On 18 November 2014 14:50, Guido van Rossum <guido@python.org> wrote:

I think we've gone through enough clarifications of the PEP now to be clear on the proposal. I saw in one of your earliest replies (right after Chris posted his first draft) that you're hesitant to support the PEP because of what would have to change to contextlib. What I couldn't quite read is whether you think that the proposal by itself is not an improvement, or whether you're just worried about compatibility.

I think it's an improvement - I really like the fact that it brings generators into line with your reasoning in the with statement PEP that flow control constructs should be locally visible. At the moment, "raise StopIteration" in a generator context is effectively non-local flow control, as it means any function call (explicit or implicit) or yield point may gracefully stop generator execution, rather than only return statements.

From the point of view of a generator *consumer*, I'm now happy that the backwards incompatibility is limited to cases where you throw in StopIteration and want to check if you got the same StopIteration instance back - you'll now also need to check for RuntimeError with __cause__ set to the StopIteration instance you threw in. You can construct scenarios where such a check will give a false positive, but they're getting seriously contrived at that point.

That's obscure enough that I think it's on par with other behavioural tweaks we've included in the "Porting to Python X.Y" guides in the past.
Apparently you know of a large group of users who use an older 3rd party version of contextlib, and for whom that older, 3rd party contextlib should keep working with future versions of Python 3 without updating their version of contextlib -- did I get that right? What exactly is the constraint there that makes their version of contextlib immutable even though the version of Python they are using may move forward?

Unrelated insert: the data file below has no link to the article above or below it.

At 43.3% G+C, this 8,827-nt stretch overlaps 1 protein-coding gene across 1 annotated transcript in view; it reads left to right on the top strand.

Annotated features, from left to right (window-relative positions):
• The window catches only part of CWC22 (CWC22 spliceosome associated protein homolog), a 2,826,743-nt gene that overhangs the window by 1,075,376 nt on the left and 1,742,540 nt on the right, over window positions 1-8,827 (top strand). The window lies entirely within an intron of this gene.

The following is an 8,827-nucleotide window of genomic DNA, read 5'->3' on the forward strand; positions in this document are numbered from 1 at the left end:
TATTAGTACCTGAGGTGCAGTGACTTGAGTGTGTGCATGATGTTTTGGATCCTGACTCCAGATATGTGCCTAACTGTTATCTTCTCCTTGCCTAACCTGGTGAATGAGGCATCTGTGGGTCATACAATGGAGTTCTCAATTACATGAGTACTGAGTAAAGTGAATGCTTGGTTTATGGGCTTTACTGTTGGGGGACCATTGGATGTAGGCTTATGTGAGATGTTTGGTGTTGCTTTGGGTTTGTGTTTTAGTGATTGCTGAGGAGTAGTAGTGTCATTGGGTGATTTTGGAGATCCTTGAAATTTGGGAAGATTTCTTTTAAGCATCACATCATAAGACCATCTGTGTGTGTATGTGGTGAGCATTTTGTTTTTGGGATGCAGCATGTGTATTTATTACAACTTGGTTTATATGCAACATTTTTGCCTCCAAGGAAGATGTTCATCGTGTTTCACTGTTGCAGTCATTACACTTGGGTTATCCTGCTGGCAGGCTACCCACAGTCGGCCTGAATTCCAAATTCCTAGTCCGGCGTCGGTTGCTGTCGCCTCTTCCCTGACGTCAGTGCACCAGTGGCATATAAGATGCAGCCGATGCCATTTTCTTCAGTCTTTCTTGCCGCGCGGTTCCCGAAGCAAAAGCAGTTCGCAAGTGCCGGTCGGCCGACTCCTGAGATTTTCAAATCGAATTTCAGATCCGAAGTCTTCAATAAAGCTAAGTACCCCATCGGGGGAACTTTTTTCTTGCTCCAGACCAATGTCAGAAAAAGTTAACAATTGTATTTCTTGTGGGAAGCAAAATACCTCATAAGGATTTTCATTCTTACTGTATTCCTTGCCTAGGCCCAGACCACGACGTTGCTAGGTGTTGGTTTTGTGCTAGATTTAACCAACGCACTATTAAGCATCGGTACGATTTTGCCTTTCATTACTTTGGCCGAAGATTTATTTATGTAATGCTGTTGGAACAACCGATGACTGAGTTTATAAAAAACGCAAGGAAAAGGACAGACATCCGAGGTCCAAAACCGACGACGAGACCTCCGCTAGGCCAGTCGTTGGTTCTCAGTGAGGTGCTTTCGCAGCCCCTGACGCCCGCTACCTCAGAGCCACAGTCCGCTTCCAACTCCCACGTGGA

I don't even remember how that came up now, but it was entirely hypothetical, and I think it can be ignored as a concern. As you say, being able to update to Python 3.5 without also being able to update to a new version of contextlib2 would just be weird.

Even if such a strange scenario did somehow come up, it would still be possible to switch to a conditional import where they used the stdlib version if available, and only fell back to contextlib2 on earlier versions of Python.
Separate from this special case, I am also worried about backward compatibility, and I have yet to get a good idea for how widespread code is that depends on StopIteration bubbling out from generators. I also don't have a good idea how often this issue bites users, but I have a feeling it does bite. E.g. this quote from c.l.py (https://mail.python.org/pipermail/python-list/2014-November/680775.html):

I did find it annoying occasionally that raising StopIteration inside a
generator expression conveys a different behavior than elsewhere. It did
take me quite a while to understand why that is so, but after that it
did not cause me much of a headache anymore.

One advantage of needing a __future__ import on the generator author side is that you always have the option of changing your mind, and *never* making the new behaviour the default.

That wouldn't be a *good* outcome, but I don't think it would be intolerable.

OTOH, I'm also not sure the status quo is sufficiently problematic to be worth changing. Yes, it's a little weird, but is it *that* much weirder than the unavoidable issues with exceptions thrown in __next__, __getitem__, __getattr__ and other special methods where a particular type of exception is handled directly by the interpreter?


Nick Coghlan   |   ncoghlan@gmail.com   |   Brisbane, Australia